The only way to prevent tax evasion and organised crime is through better policing and enforcement of the law. But when food is involved, it is absolutely crucial for efficient regulatory bodies to be put in place. The publication of Upton Sinclair’s novel The Jungle in 1906, which exposed the appalling conditions under which people worked and cattle were slaughtered in Chicago’s meat packing industry, so appalled readers that momentum behind legislation to enforce standards of animal welfare and hygiene and prevent food adulteration, gathered. The same year, Teddy Roosevelt signed the Pure Food and Drugs Act into law. Even though sustained lobbying from big food had weakened America’s regulatory bodies – and has allowed for an increase in instances of contaminated food being recalled – American food is considerably safer now than it was at the end of the nineteenth century.

Without regulation, disasters like the recent milk scandal in China, can occur. Indeed, in 2011 a study published in the Chinese Journal of Food Hygiene estimated that more than 94 million people in China become sick – and 8,500 die – each year from food poisoning. Other than the discovery of melamine in milk and infant formula, there have also been scandals around ‘meat containing the banned steroid clenbuterol, rice contaminated with cadmium, noodles flavored with ink and paraffin, mushrooms treated with fluorescent bleach and cooking oil recycled from street gutters.’

Rotten peaches pickled in outdoor pools surrounded by garbage are spiked with sodium metabisulfite to keep the fruit looking fresh and with bleaching agents and additives harmful to the human liver and kidneys. The peaches are packed in uncleaned bags that previously held animal feed and then shipped off to big-brands stores.

These discoveries – of deadly infant formula, endemic tax evasion among big food companies, food cartels, forged hygiene certificates, forced labour, and deliberately mislabeled meat – are made only at the end of a series of criminal acts. Trying to fix food systems at the point at which food scandals are discovered – by blaming shoppers for buying cheap meat or for supporting multinational companies – avoids tackling the major, systemic problems which allow for businesses not to pay tax, or for criminals to take over the food chain. It’s like shutting the stable door after the horse has bolted.

Sources

Jennifer Ning Chang, ‘Vertical Integration, Business Diversification, and Firm Architecture: The Case of the China Egg Produce Company in Shanghai, 1923-1950,’ Enterprise and Society, vol. 6, no. 3 (September 2005), pp. 419-451.

Arlene Finger Kantor, ‘Upton Sinclair and the Pure Food and Drugs Act of 1906: “I Aimed at the Public’s Heart and by Accident I Hit It in the Stomach,”’ AJPH, vol. 66, no. 12 (December 1976), pp. 1202-1205.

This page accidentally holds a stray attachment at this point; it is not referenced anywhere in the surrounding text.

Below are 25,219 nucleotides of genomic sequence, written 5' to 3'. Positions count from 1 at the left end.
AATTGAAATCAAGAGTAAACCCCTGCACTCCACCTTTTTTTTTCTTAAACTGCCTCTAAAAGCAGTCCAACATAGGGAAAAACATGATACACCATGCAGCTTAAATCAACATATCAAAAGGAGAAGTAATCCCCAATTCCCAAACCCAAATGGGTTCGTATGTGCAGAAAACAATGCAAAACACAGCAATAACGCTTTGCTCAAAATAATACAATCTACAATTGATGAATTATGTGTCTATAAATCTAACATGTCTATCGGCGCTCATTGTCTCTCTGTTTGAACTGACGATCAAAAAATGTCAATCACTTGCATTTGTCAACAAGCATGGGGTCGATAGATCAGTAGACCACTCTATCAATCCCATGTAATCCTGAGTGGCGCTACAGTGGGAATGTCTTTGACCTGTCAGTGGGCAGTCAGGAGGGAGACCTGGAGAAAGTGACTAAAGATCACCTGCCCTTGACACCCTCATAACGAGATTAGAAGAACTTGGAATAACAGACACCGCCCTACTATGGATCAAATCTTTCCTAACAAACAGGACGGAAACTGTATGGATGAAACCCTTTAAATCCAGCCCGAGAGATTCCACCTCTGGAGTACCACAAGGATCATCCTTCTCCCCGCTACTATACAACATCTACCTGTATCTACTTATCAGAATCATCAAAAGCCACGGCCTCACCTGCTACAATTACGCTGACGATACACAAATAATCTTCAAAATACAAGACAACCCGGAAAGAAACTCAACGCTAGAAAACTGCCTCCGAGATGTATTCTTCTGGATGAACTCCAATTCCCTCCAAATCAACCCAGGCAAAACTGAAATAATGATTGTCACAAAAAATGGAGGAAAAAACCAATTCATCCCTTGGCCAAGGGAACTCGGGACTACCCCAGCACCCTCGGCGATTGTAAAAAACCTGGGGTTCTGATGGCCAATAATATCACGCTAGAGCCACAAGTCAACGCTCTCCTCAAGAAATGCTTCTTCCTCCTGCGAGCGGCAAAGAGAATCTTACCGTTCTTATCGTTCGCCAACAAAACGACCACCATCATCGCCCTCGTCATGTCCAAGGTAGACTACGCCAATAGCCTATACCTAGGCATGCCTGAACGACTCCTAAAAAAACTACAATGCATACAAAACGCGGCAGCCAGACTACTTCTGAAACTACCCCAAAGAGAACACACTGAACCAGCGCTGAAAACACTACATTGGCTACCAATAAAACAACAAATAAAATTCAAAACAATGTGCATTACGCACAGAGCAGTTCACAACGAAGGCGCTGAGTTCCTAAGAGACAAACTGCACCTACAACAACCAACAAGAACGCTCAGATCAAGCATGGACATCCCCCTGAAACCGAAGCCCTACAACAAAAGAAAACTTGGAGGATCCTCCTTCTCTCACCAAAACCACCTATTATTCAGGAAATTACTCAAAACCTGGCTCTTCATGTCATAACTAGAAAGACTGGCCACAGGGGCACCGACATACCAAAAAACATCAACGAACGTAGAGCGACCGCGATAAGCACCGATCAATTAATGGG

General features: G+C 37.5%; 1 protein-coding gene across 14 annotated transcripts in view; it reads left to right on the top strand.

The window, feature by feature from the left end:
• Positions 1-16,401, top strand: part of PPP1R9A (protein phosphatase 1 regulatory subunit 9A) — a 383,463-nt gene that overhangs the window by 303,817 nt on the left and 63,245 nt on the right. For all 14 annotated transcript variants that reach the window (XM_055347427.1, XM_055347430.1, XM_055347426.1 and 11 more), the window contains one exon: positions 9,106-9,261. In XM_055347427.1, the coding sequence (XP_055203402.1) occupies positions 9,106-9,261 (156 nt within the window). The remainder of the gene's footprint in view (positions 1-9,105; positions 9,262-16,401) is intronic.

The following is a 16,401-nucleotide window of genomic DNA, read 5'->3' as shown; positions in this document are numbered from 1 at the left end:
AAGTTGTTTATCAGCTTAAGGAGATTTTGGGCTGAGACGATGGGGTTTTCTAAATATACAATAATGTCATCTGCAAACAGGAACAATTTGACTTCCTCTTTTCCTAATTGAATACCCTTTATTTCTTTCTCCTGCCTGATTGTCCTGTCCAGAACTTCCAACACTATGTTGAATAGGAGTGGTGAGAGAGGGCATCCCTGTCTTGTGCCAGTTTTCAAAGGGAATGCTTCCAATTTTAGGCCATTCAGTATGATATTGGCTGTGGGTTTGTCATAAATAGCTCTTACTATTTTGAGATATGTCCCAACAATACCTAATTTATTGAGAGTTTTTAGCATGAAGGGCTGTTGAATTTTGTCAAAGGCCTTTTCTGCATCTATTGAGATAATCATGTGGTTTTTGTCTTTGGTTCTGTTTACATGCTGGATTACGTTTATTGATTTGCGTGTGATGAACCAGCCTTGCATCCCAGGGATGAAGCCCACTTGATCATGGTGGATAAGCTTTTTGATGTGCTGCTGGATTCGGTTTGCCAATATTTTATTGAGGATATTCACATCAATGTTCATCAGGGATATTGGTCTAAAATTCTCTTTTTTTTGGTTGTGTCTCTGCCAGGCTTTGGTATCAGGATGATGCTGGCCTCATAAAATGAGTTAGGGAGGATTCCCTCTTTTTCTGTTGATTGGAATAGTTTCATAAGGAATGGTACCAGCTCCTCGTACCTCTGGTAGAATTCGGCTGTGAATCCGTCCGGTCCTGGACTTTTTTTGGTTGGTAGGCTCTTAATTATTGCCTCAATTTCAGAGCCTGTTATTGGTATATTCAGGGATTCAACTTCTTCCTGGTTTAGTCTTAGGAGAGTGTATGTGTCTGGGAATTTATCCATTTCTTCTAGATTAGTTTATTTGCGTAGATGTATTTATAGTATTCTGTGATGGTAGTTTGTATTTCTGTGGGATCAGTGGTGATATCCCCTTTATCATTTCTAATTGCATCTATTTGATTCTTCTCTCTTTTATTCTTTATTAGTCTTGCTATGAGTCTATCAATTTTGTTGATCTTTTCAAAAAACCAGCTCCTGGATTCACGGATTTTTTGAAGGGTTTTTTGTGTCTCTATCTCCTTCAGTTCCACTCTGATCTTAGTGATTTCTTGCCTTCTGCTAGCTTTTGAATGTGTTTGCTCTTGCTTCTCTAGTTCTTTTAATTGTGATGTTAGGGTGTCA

I. R. Phimister, ‘Meat and Monopolies: Beef Cattle in Southern Rhodesia, 1890-1938,’ Journal of African History, vol. 19, no. 3 (1978), pp. 391-414.

Anna Sergi and Anita Lavorgna, ‘Trade Secrets: Italian Mafia Expands its Illicit Business,’ Jane’s Intelligence Review, September 2012, pp. 44-47.

Nicholas Shaxson, Treasure Islands: Tax Havens and the Men Who Stole the World (London: Vintage, [2011] 2012).

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Tangerine and Cinnamon by Sarah Duff is licensed under a Creative Commons Attribution-ShareAlike 3.0 Unported License.

The Politics of the Plate

Last week, Michael Pollan argued in the New York Times that this year’s American presidential election may be the first time that the food movement enters mainstream politics. Pollan suggests that the debate around California’s Proposition 37, which would require all products containing genetically modified food to be labelled, is indicative of wider disenchantment with the American food industry:

What is at stake this time around is not just the fate of genetically modified crops but the public’s confidence in the industrial food chain. That system is being challenged on a great many fronts – indeed, seemingly everywhere but in Washington. Around the country, dozens of proposals to tax and regulate soda have put the beverage industry on the defensive, forcing it to play a very expensive (and thus far successful) game of Whac-A-Mole. The meat industry is getting it from all sides: animal rights advocates seeking to expose its brutality; public-health advocates campaigning against antibiotics in animal feed; environmentalists highlighting factory farming’s contribution to climate change.

This disillusionment with Big Food has produced an attempt at transparency by businesses like Monsanto and Nestle, whose recent advertising campaigns have gone out of their way to paint these organisations as purveyors of honest good food.

Pollan wonders, though, if this public scepticism of the industrialised food chain, coupled with the relatively recent interest in ‘whole’ and ‘real’ food sold at farmers’ markets, in vegetable box schemes, and at independent shops, will translate into anti-Big Food votes. In other words, will – largely – middle-class willingness to support small and local producers translate into a political movement?